Arseniy is driving us down a road past a grim-looking apartment building and an abandoned playground. He makes a left turn into a desolate courtyard. There’s a guy leaning against a wall, smoking a cigarette and looking at us. Leonid jumps out of the car and walks towards him. Arseniy leaves the engine running. We can ́t hear what the two men are talking about. The stranger shakes his head before Leonid makes his way back to the car.
“This is the wrong way”. A short discussion in Russian again. Arseniy drives down another cart track lined with old garages. There’s nobody around. I try to crack some jokes about the likeliness of finding a corpse in one of the garages but really, I am just thinking to myself how idiotic of me it was to believe I could possibly find anything here that stands in relation to my grandfather’s time in Mozhaysk. It’s too late.
Arseniy stops the car. Both men come to the back to open our doors. We walk around a group of trees and in front of us are two tombstones. One of them is black and lying on the floor. Fifteen Russian names are written on them, together with their year of birth and the day they died. Seven of them died in 1945, five one year later, three in 1947. Next to it is a stone plate with a gravestone standing on it horizontally. It says: “In memory of the soldiers who lost their lives fighting for the country of Russia. Your bravery will never be forgotten.” On top of the gravestone are two helmets. One is slightly rusted. The other one has lost some of its layers and turned green in some parts. Both helmets have big holes in them. “The one on the left is the helmet of a Russian soldier. The one on the right belonged to a German”. Arseniy sounds so convinced, I want to believe him and ignore the fact that they look the same to me. But maybe the helmet did belong to a German soldier. Maybe it belonged to someone from the German war prison in Mozhaysk.
“According to that soldier Hamacher, your grandfather worked at a concentration camp in the North of Germany, in Esterwegen.” After Ludger told me this, I looked up Esterwegen. It’s a town close to the Dutch border, near the North Sea, not far from the farm my grandfather grew up in.
Who of the both of us is having the more difficult time? Maybe it’s you. I might have encountered difficult moments, but they all pass and then you ask yourself why you took everything so seriously. All things considered, they are just moments. “I don’t know why we had to have such a tough destiny. Personally, I have not done anything wrong as you know. Yet I have been chosen to endure imprisonment until its very end.”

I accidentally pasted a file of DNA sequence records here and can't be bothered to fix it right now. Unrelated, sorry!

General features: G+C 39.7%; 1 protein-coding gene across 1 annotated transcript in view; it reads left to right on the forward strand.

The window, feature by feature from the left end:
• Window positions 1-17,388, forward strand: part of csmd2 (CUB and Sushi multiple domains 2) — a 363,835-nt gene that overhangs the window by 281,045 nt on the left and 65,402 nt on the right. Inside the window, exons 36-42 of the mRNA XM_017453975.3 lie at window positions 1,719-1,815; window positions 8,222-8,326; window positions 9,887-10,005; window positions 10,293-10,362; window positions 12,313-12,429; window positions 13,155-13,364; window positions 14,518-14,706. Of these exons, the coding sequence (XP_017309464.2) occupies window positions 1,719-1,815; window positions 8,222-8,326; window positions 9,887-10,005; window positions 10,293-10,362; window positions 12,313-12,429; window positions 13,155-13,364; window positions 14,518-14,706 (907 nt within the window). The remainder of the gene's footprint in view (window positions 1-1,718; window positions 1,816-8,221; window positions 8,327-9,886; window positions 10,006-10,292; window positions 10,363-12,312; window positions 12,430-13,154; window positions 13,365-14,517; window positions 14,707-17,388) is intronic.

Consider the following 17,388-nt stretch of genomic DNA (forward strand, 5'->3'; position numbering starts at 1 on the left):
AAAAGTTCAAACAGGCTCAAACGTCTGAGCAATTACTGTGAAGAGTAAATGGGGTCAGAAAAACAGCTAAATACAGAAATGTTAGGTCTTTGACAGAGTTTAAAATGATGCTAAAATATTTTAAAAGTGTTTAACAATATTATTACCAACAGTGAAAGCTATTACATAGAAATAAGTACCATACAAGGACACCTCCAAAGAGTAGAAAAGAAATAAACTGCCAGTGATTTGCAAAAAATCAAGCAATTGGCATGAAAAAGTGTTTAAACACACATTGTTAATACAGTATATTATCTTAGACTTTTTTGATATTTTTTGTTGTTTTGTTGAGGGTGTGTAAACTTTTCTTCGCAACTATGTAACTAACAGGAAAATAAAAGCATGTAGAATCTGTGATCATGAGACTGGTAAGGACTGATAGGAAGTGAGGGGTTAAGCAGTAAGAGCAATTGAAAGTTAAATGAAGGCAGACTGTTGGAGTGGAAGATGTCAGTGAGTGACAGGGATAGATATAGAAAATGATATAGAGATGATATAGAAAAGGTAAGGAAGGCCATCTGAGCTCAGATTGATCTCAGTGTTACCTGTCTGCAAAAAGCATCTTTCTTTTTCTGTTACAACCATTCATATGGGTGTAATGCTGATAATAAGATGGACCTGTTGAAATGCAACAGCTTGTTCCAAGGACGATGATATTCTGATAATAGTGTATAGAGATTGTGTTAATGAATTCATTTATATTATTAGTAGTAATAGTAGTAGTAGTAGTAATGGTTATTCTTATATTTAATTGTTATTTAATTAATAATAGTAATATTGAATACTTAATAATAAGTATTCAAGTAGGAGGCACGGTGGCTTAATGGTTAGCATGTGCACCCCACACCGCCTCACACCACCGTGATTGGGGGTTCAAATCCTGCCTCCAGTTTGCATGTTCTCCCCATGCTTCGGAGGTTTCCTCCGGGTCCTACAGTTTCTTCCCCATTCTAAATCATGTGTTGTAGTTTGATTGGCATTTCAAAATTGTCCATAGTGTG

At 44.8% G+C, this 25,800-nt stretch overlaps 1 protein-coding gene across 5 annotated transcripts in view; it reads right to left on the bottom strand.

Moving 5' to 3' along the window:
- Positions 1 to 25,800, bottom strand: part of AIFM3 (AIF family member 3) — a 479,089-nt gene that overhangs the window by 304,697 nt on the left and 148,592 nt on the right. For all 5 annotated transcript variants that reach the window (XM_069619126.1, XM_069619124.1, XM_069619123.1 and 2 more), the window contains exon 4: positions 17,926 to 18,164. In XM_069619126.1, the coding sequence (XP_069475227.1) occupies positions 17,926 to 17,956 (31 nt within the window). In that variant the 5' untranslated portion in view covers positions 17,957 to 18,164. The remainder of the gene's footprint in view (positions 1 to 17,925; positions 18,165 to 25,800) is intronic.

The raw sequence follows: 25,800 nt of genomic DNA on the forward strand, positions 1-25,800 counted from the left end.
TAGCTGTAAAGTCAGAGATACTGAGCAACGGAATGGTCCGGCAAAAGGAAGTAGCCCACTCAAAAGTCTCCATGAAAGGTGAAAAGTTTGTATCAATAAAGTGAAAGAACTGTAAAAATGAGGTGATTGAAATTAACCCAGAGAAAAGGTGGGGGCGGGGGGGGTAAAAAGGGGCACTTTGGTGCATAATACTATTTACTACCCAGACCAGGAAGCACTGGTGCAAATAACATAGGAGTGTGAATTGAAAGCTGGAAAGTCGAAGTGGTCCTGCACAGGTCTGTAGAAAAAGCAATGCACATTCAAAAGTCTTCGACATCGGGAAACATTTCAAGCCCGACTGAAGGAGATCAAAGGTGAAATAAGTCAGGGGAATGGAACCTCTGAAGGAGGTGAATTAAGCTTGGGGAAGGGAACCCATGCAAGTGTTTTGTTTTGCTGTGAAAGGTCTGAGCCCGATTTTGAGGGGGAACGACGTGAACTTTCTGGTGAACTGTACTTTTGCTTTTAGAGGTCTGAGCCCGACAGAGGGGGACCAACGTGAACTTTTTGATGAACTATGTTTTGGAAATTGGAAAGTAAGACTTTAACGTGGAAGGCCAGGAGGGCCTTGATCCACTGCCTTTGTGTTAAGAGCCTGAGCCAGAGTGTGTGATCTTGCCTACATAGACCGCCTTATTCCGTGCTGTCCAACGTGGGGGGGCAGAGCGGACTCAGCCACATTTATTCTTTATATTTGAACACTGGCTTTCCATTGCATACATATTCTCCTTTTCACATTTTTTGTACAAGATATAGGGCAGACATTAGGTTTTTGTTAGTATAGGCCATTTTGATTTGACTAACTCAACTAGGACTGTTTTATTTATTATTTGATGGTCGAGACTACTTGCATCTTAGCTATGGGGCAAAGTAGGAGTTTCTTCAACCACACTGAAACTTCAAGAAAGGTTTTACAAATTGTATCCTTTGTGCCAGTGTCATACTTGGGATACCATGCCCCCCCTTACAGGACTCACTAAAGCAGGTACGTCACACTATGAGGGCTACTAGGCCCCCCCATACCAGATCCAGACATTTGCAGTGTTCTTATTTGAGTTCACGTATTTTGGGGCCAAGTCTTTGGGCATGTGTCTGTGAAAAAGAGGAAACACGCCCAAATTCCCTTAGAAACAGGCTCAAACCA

We are back in the car, leaving the path and garages behind. My mother seems composed. Maybe, like me, her curiosity is taking over. The fact that we found a memorial in honour of soldiers of the Second World War and thus my grandfather, in the outskirts of a small Russian town seems incredible. It takes less than a minute before we stop at a rectangular, quite shabby, white building, not surrounded by much except some bleak trees. Three different rows of fences encircle what is now a institution for youth offenders but was the prison where my grandfather spent the last eight months of his time as a prisoner of war. I glance over to my mum, still no tears.
“Of course he never worked at a concentration camp.” I wasn’t sure if I was going too far asking Ludger whether he believed the accusations or not. But he is sure of his father’s innocence. “How do you know, grandfather didn’t work at the concentration camp in Esterwegen?” “Because he told me so.”
A long letter, folded into four pages, from my grandfather to his siblings. Finally, the case is explained in his own words. In 1947, the first time he talks about a betrayal to my grandmother and how he had to make a statement in Russia rebutting Hamacher’s claims that he had been a guard in Esterwegen, which had for a while been the second biggest concentration camp in Germany, after Dachau. In 1949, he was forced to give a second statement. He was supported by the testimony of another soldier and it seems this finally convinced the Soviet authorities. But it seems that, because of the accusations, my grandfather may have been a prisoner much longer than he was supposed to be.
Could it be true that my grandfather worked at a concentration camp? Before he signed up to become a member of the German army, he was a student and after finishing his degree, he started working as a teacher. Yet, there could have been a timeframe that would have allowed him to work at a concentration camp. There are no particular details about his first job as a teacher. I am checking his files of the German agency for soldiers of the former German Wehrmacht. There’s nothing. Not a word mentioned about a possible engagement with any concentration camp.
There must have been circumstances in which prisoners of war would say or do things in order to go back home again and perhaps my grandfather had been a victim of that. “This might also be a setup”, my grandfather suggests in his letter. Maybe it wasn’t Hamacher at all, maybe the whole scenario was constructed by Soviet soldiers, he writes. The intricacies of the case seem to have convinced my grandfather not to further dwell on it. “Why the many words my dearest. Only a few weeks and I will be there” he wrote in a letter to my grandmother in 1949. She seemed concerned. Many times, my grandmother wants to know more about the Hamacher case. Many times, my grandfather refuses. It’s late 1949 and all my grandfather can think about is his return home. Strangely my grandfather writes that he’s planning to invite Hamacher “as a friend” and help him to get a job as a plumber.